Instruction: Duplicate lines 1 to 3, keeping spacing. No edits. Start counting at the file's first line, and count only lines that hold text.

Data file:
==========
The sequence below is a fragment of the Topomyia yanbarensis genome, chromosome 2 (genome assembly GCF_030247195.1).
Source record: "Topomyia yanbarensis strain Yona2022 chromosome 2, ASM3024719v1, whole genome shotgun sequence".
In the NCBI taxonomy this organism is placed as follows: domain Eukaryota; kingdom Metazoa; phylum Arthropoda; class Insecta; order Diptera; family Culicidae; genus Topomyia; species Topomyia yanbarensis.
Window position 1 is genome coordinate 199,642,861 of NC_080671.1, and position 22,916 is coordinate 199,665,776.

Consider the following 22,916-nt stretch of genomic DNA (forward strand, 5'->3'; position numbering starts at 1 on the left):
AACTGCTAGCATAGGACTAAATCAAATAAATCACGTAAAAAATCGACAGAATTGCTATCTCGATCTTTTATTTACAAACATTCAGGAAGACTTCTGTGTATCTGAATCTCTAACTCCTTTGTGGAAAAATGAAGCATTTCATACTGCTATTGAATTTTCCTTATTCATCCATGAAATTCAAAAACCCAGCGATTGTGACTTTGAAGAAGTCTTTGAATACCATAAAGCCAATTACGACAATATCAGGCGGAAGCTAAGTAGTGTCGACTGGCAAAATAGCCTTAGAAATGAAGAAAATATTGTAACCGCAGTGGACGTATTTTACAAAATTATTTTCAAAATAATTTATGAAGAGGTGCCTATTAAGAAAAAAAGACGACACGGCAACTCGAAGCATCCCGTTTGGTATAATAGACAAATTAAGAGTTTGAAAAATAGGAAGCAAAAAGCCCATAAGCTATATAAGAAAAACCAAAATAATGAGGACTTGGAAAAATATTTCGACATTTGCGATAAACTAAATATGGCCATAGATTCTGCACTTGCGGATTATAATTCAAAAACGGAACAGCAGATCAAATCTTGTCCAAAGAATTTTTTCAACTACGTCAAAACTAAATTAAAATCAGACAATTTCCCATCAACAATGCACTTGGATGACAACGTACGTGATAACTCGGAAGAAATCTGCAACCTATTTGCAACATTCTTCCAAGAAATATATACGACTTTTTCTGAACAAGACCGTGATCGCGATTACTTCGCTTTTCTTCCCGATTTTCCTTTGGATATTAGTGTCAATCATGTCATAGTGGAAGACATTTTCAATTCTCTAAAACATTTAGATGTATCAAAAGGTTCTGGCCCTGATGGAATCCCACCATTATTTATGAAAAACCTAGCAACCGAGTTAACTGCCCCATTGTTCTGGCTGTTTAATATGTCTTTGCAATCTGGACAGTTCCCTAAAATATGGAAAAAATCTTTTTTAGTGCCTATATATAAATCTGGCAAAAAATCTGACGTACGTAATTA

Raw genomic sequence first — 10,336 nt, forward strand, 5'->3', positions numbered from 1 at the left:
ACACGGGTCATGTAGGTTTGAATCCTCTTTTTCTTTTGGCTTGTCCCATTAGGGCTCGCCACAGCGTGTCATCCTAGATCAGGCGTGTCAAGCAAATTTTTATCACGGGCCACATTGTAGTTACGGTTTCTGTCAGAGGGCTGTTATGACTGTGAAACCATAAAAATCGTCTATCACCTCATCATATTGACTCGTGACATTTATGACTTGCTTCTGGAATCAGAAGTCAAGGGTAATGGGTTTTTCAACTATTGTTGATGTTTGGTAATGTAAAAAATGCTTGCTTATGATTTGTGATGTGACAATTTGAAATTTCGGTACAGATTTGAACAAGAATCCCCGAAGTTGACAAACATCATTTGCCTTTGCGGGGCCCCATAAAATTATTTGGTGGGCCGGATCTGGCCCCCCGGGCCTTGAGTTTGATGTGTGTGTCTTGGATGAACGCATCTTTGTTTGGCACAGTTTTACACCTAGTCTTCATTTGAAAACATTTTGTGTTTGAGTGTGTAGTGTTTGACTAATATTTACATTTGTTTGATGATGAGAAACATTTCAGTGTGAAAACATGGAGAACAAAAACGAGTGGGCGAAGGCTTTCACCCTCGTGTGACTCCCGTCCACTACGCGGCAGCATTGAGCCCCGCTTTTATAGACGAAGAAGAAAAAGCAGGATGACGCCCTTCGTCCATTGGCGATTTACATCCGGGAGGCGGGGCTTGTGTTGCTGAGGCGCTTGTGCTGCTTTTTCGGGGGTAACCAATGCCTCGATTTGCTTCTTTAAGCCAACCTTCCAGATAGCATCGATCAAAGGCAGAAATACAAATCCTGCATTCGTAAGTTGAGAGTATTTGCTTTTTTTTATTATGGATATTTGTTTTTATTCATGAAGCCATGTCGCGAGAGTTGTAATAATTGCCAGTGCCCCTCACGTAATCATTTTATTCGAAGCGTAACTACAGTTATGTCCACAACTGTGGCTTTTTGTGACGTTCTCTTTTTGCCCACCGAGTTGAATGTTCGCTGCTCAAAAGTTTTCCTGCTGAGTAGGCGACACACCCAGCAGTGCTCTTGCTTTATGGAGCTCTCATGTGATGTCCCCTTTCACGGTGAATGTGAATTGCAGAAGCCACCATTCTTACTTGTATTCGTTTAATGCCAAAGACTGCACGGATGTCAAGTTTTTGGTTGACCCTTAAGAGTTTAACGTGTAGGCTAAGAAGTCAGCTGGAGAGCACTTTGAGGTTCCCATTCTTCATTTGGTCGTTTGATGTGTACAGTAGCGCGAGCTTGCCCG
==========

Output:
The sequence below is a fragment of the Topomyia yanbarensis genome, chromosome 2 (genome assembly GCF_030247195.1).
Source record: "Topomyia yanbarensis strain Yona2022 chromosome 2, ASM3024719v1, whole genome shotgun sequence".
In the NCBI taxonomy this organism is placed as follows: domain Eukaryota; kingdom Metazoa; phylum Arthropoda; class Insecta; order Diptera; family Culicidae; genus Topomyia; species Topomyia yanbarensis.